The Turkish plan: zero problems with neighbors
Davutoglu's resignation also symbolized the end of an era in Turkey's foreign policy. He joined politics after an academic career as a professor of political science, during which time he wrote extensively on his ideal Turkish foreign policy. His thick volume provided guiding principles and arrangement for Turkey's desired conduct on the international stage. As foreign minister, Davutoglu worked to implement the paradigm he had developed. He steered Turkey's foreign policy away from the conservative character that had characterized it for decades and towards a pro-active, ambitious approach.
Davutoglu worked to situate Turkey as a major country on the global stage, one implementing a multi-regional foreign policy. He worked to transform it into a leading actor in the Middle East, based on Ottoman heritage, and to create a reality in which Turkey has "zero problems with the neighbors".
At the beginning of his term as foreign minister, Turkey indeed succeeded in attaining achievement on the regional and international stages. But later – particularly after the ebbing of power held by political Islam in the Middle East and the ouster of Mohamed Morsi from the Egyptian presidency – Turkey found itself more isolated and uninfluential.
What's more, the aggressive policy towards Syria championed by Davutoglu, consisting of a commitment to topple Assad, did not yield positive results. Quite the opposite. Not only did Turkey fail to attain its stated goals in Syria, the ramifications of the Syrian war have exacted mounting security, economic, and social costs.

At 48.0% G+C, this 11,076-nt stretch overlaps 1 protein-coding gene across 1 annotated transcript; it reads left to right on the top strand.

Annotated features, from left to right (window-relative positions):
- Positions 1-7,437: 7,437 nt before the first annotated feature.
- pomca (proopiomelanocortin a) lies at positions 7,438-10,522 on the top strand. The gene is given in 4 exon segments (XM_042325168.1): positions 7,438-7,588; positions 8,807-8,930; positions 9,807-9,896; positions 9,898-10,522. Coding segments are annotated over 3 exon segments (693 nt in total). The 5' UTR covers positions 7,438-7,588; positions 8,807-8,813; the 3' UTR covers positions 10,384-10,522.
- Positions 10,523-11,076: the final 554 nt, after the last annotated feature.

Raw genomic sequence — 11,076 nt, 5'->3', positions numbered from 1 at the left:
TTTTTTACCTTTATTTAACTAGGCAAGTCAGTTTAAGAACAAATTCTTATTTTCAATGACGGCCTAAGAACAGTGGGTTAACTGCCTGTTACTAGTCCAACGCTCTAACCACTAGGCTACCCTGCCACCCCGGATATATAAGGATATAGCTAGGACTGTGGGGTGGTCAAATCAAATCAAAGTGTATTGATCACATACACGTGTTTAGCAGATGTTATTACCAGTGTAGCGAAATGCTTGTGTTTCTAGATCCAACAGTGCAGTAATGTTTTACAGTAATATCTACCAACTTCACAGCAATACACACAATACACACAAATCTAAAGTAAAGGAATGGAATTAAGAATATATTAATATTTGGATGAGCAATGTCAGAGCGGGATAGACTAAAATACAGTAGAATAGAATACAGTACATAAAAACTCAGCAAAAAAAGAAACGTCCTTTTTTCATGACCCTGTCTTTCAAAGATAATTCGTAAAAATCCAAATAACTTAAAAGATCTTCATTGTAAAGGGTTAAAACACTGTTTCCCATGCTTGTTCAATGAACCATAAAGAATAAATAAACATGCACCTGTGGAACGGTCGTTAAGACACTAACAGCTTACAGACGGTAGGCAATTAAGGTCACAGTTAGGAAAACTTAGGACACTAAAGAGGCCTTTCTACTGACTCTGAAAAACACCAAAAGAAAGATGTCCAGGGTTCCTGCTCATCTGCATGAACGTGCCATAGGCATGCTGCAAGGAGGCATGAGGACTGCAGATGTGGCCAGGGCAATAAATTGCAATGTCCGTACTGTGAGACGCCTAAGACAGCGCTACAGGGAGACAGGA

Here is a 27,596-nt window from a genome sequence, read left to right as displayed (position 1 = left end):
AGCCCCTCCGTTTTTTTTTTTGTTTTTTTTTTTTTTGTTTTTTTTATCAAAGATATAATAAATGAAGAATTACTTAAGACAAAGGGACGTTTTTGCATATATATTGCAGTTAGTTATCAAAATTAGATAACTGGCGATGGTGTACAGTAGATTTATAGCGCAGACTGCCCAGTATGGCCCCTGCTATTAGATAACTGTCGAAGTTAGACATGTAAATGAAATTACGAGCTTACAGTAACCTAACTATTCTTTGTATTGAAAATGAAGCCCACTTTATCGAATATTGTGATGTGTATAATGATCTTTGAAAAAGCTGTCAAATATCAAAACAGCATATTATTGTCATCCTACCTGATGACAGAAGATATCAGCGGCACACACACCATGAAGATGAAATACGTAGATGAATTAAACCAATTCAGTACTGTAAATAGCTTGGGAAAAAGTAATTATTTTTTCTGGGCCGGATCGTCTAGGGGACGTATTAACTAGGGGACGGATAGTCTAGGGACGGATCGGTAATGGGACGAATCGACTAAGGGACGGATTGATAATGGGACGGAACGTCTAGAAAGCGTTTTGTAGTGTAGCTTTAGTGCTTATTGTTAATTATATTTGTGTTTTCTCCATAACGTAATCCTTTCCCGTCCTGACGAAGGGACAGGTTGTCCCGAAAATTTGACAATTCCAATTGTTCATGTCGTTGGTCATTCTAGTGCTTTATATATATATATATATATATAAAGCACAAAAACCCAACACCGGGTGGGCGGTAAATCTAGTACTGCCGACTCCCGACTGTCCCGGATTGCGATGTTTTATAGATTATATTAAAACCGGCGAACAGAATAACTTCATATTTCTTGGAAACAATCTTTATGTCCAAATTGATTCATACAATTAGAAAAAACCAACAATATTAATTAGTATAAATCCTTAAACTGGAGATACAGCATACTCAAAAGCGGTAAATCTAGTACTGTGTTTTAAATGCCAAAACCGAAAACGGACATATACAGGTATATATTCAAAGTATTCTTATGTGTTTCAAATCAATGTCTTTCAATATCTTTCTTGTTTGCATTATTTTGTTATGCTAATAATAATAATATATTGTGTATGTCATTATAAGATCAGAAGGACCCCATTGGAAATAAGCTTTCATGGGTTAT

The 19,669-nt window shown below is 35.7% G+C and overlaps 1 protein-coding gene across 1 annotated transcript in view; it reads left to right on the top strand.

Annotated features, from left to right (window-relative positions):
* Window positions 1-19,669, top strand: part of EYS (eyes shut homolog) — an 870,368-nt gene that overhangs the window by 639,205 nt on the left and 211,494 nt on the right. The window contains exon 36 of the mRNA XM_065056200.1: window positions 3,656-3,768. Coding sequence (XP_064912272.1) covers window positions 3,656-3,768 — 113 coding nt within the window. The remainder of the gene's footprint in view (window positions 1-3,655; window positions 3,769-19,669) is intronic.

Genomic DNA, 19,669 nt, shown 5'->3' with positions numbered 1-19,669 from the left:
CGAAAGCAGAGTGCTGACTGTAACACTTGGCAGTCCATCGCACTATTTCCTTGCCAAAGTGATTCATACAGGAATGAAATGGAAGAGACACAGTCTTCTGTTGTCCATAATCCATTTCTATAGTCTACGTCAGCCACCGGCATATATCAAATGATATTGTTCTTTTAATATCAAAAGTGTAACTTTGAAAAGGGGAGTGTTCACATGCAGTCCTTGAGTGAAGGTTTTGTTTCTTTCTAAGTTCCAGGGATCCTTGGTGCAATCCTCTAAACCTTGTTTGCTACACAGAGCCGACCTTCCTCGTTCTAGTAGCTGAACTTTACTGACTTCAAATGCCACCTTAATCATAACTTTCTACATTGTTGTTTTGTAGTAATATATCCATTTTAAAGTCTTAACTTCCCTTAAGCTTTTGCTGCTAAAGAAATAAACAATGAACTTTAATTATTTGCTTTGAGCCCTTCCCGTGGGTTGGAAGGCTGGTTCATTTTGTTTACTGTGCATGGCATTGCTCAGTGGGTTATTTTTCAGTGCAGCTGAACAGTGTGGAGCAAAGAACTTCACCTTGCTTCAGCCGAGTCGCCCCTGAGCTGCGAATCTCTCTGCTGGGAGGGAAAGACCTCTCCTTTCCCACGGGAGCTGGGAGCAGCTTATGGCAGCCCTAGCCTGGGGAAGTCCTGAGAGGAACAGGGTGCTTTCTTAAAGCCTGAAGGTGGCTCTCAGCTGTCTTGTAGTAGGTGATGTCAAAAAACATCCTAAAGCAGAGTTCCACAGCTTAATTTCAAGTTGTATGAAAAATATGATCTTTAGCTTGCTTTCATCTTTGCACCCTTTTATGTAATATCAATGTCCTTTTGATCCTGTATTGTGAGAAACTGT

Just at the moment that Turkey's foreign policy is seen as having failed, Davutoglu managed to supply his final diplomatic achievement, which may have helped hasten his downfall. Davutoglu, seen as of late as a likeable and respected dialogue partner (relative to Erdogan) by Western leaders – especially German Chancellor Angela Merkel – had a central role in arriving at the agreement with the European Union on Syrian refugees.
This agreement included a historic European commitment to Turkey to cancel the visa requirements for Turks traveling to EU nations. It was a commitment that Turkey did not receive even in the days of the great democratic reforms that Erdogan supported during the first half of the prior decade.
The irony is that Davutoglu, who as foreign minister was suspected by the West to be working to distance Turkey from its traditional pro-Western policy, is with his resignation receiving accolades from the West. And yet, the main concern in the West – and among many in Turkey – is not necessarily the change of prime minister. After all, Davutoglu is still seen as obedient to Erdogan, and so his replacement will be. The concern is over the additional erosion of Turkish democracy, which is guided by the nation's president and is becoming more difficult to bring to a halt.
Nimrod Goren is Chairman of Mitvim – The Israeli Institute for Regional Foreign Policies, and a lecturer on Middle Eastern Studies at the Hebrew University in Jerusalem.
This article was published courtesy of Ynet.